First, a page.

With Family Fighter you need to defeat the 18 corrupted pets of Argus with each family of pets. That’s 18 pets. 12 times, or 196 pet battles (if you win first time every time, and you certainly won’t on Gloamwing with Aquatic and Critter combos). The problem is that as all pets are up all the time and you can battle them as many times a day as you wish. There’s nothing to stop you say trying to do one pet per day with all 12 families…and burning out in 2 – 3 days. Just like I did. Only limit the number of victorious fights per day to one, or limit the number that spawn a day…or both! This paces the achievement nicely and it doesn’t feel like you’ve simply dumped 18 new pets down without much of a thought and walked away.

For an expansion that corrected so many of the mistakes of it’s predecessor Legion has so many obvious flaws and short-comings. Yes, the player-base is becoming much more discerning, we have been consuming this content for over a decade. However, with some polishing and minor tweaking Blizzard could’ve made this expansion truly spectacular. In retrospect it’s difficult not mark Legion’s Report Card: very good try, some great ideas, if only would show more attention detail. My next blog will be a crystallisation of these thoughts and suggestions for what I’d like to see going forward. I wish the devs were reading, this stuff is constructive.

 

Despite all the warnings I could give the social, online Friday Mythics Night I had enjoyed has imploded. Drunken snappiness, not understanding or listening, revelling in wiping, cackling “Balls of evil! Balls of evil!”  and sheer, bash head against wall, frustration has finished off an event people were already drifting away from. Who has come off worse from this failure? Well, what a shocker. Me again. Too many people have left Warcraft from my little circle recently. So I wasn’t sufficiently backed up to deal with this stupid drama. My old GM is also quitting the game, she’s fed up with whispers, drama and arse aching (not mine for change). So Legion splutters to a uninspiring end with me seriously looking for even a half decent guild again.

My guild status is a fitting metaphor for Legion in all honestly. Some things have been really good. The zone design and levelling experience has been, it’s usual, first class. However, the raid offerings in Legion have been…derivative and familiar. The frequency with which we’ve been treated to reused textures, fight mechanics and a general dearth of new or innovative ideas has been staggering. We know Warcraft is thirteen years old and the dev team is shrinking, but never has new blood more obviously been required.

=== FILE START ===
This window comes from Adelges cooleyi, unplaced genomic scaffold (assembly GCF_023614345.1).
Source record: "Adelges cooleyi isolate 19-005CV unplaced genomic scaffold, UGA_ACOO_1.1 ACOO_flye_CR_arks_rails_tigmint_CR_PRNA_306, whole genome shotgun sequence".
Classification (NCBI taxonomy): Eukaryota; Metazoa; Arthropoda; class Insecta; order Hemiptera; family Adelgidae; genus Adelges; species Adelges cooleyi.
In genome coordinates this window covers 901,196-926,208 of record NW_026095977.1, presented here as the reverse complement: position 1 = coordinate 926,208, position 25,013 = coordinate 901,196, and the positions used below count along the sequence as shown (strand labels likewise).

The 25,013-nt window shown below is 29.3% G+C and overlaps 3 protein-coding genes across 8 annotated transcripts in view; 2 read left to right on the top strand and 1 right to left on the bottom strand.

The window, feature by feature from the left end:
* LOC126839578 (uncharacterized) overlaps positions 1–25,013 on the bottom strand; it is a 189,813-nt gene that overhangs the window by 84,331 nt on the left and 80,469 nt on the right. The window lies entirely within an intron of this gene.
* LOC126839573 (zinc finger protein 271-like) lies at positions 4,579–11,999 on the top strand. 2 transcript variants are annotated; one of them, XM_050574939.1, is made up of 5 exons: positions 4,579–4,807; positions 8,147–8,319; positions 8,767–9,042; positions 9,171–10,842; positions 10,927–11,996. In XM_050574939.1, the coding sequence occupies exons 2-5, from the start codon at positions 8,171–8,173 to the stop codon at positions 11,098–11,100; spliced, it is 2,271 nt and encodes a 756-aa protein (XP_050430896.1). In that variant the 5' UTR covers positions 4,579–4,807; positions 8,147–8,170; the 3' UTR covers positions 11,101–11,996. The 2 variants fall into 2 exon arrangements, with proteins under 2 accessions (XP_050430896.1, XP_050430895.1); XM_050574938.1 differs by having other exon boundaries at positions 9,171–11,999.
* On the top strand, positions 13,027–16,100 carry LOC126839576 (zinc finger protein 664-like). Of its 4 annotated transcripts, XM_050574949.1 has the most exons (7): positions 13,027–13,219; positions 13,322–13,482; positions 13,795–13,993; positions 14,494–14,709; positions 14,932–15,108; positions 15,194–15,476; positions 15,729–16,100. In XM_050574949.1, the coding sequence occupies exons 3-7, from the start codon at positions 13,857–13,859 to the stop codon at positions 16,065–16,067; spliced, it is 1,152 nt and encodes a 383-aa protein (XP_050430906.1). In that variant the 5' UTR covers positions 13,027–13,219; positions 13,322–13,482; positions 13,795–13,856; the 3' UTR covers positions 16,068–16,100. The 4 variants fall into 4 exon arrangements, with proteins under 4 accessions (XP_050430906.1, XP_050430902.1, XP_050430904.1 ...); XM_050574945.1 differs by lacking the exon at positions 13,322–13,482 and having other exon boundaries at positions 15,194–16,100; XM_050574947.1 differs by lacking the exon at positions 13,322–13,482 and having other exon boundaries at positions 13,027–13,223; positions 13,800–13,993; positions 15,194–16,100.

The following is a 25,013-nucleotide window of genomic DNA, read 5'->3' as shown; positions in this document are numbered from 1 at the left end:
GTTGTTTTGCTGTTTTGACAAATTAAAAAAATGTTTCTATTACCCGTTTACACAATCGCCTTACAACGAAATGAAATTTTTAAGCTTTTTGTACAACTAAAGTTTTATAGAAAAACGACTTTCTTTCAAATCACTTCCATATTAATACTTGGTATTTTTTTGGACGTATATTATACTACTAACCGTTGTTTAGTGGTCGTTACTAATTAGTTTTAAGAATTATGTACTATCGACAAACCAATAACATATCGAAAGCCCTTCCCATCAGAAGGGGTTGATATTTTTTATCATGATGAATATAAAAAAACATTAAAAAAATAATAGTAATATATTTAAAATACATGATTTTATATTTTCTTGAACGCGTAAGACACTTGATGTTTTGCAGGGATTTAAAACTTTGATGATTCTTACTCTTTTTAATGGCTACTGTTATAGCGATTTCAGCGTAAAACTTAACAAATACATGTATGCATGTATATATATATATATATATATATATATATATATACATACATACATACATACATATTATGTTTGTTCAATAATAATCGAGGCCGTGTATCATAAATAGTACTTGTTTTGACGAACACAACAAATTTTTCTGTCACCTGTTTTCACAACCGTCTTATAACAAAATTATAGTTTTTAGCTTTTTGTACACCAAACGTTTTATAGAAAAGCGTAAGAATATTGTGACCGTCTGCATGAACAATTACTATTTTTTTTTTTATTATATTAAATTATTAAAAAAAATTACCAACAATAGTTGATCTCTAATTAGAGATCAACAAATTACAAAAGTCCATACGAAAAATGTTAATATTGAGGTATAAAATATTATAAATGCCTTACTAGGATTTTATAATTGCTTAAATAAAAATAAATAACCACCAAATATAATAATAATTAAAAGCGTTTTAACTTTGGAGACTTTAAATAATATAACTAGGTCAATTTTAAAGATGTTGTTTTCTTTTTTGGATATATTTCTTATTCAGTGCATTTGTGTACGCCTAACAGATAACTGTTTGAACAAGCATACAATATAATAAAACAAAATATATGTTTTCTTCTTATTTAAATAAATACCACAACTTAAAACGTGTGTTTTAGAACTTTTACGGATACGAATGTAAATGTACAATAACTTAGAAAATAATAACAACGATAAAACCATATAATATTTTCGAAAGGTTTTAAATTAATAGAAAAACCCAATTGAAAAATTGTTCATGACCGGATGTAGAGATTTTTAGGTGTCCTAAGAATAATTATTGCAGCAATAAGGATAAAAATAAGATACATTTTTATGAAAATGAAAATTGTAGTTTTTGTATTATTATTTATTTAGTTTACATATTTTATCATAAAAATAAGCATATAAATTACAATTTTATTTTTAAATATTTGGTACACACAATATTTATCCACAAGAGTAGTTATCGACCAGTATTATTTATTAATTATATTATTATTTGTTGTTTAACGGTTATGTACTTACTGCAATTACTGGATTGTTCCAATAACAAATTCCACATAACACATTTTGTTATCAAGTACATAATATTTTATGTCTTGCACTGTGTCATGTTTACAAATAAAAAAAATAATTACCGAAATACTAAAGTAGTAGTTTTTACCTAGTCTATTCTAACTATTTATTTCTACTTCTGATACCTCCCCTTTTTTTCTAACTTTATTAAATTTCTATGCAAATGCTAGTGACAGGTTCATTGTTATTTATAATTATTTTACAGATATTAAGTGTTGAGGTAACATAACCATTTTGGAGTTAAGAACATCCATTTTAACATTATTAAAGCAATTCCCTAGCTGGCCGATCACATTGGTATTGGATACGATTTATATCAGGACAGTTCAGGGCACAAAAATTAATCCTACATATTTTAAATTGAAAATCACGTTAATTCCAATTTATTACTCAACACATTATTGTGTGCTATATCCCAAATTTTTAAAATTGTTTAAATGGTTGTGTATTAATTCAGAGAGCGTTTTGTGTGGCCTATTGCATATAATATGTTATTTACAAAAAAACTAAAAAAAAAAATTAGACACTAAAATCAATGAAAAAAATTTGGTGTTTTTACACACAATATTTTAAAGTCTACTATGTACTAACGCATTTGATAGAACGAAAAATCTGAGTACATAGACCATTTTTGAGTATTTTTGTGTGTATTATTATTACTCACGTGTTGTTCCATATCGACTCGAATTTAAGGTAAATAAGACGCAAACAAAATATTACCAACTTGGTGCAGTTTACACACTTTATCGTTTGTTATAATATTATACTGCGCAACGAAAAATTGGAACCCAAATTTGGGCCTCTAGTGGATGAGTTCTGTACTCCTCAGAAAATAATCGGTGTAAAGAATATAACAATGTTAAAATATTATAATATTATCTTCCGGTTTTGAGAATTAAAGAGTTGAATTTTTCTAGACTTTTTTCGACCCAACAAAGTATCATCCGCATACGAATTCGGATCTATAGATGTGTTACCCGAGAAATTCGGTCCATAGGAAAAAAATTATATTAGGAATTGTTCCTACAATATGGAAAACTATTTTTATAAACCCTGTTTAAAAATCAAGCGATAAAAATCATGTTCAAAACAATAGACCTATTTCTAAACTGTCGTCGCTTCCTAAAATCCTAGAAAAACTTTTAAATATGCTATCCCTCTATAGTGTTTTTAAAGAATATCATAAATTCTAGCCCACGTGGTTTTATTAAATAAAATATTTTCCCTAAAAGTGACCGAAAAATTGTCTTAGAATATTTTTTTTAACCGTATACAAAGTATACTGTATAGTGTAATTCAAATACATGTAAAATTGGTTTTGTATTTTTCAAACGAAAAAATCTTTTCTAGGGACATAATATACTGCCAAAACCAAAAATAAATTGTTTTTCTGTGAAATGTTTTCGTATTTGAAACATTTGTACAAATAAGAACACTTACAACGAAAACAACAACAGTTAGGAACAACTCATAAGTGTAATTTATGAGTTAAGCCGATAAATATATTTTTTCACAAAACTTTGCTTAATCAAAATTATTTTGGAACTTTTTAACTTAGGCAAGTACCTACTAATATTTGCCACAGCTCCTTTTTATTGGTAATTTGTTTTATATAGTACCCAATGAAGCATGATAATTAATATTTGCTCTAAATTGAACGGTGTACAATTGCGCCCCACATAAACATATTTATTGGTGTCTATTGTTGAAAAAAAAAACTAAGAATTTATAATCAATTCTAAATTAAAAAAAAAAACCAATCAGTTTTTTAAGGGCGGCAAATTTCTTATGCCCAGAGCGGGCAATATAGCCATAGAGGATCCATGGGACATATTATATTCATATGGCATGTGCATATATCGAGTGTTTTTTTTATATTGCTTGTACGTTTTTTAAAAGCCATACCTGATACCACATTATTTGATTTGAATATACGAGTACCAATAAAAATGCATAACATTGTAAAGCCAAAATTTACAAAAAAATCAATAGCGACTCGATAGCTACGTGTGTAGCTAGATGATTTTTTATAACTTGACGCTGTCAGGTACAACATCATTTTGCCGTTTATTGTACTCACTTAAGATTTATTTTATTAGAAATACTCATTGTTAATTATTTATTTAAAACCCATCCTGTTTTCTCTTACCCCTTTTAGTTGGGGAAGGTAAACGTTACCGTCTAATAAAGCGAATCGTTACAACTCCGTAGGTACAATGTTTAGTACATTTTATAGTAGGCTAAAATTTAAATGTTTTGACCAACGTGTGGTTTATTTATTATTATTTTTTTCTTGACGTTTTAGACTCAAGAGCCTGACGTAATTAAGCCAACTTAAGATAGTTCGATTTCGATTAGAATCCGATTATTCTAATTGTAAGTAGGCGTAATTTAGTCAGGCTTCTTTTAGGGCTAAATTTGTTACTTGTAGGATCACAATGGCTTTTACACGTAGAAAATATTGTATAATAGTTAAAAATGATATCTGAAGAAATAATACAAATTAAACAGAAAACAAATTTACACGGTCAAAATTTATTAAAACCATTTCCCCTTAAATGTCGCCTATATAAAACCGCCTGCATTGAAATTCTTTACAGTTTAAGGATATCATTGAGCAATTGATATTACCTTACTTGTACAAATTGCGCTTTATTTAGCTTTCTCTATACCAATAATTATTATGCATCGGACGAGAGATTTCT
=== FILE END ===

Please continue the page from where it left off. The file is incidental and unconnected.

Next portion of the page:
This doesn’t help…withdrawing support for DX9 and no bug fixing.

Textures were lifted straight out of Ulduar and Hellfire Citadel, and particularly badly cobbled together in the case of the qqqw (EN). Kicking off the expansion, EN was one boss fight leading up to a portal hub with four zones pulled lazily from around Azeroth without one remarkable or noteworthy boss fight. My overriding memory of EN is ugly, disjointed, cut and shut, ordinary. The Nighthold was much better, however when you set the bar so low…I like the idea of introducing an interesting boss mechanic with the trash leading up to a boss. Why shouldn’t the associated trash demonstrate less powerful facets of the bosses in each wing…it adds flavour and immersion while training the raid how to deal with a boss on the way to them. However,  it’s becoming normal to describe every boss in terms of it’s recycled, ad nauseum, core mechanics. Like The Coven of Shivarra, (Tomb of Sargeras)  as new the Elisande (Nighthold): same noose tightening mechanic; balls slow in one section; get through incoming wave to outside. Or Garothi Worldbreaker’s (Burning Throne) Eradication is the new Fallen Avatar‘s (Tomb of Sergeras) Rupture Realities (different name same hokey cokey in, out, in, out). Every encounter has an element of deja vu. Not convinced? Then think about the number of fights in Antorus, the Burning Throne alone where you had move out of lines, green or red? Or what about an ‘area cast’ on the floor that you were drawn to, but had to avoid, before another ‘big cast’ came and you had to rush into the previous ‘area cast’ to avoid said ‘big cast’? Describes several fights? Red or green circles (spiked in the centre) that players needed to soak?

The less said about the Eonar the Life-Binder Event the better…shades of the Hellfire Assault Event, but incredibly, and well done Blizzard for pulling off the apparently impossible, worse.

Legendaries failed to engage again. This time around the items themselves were great, you got one or two and you were very happy, so 100% better than the Ring (that a lot people just could not be arsed with), it was the mechanism of acquiring them that sucked. The Legendary Cloak quest chain in Pandaria was long but rather epic and as you completed chapters it became empowered. That worked really well for my money, but someone will always bitch it took too long. Mostly it took time because the content was gated at each patch, increasing the efficacy of the cloak was linked to the progress of the campaign in Pandaria. From a story-telling, fantasy perspective that works just fine, some kids will always want it yesterday. We all got one…I got…a lot. At least four chars had one. Fleety had two: tank and DPS, Sakkara had two: DPS and healing, that’s at least six. I did lose count. The catchup was great so alts weren’t excluded and it was possible to switch ‘mains’ mid expansion and still progress an appropriate legendary.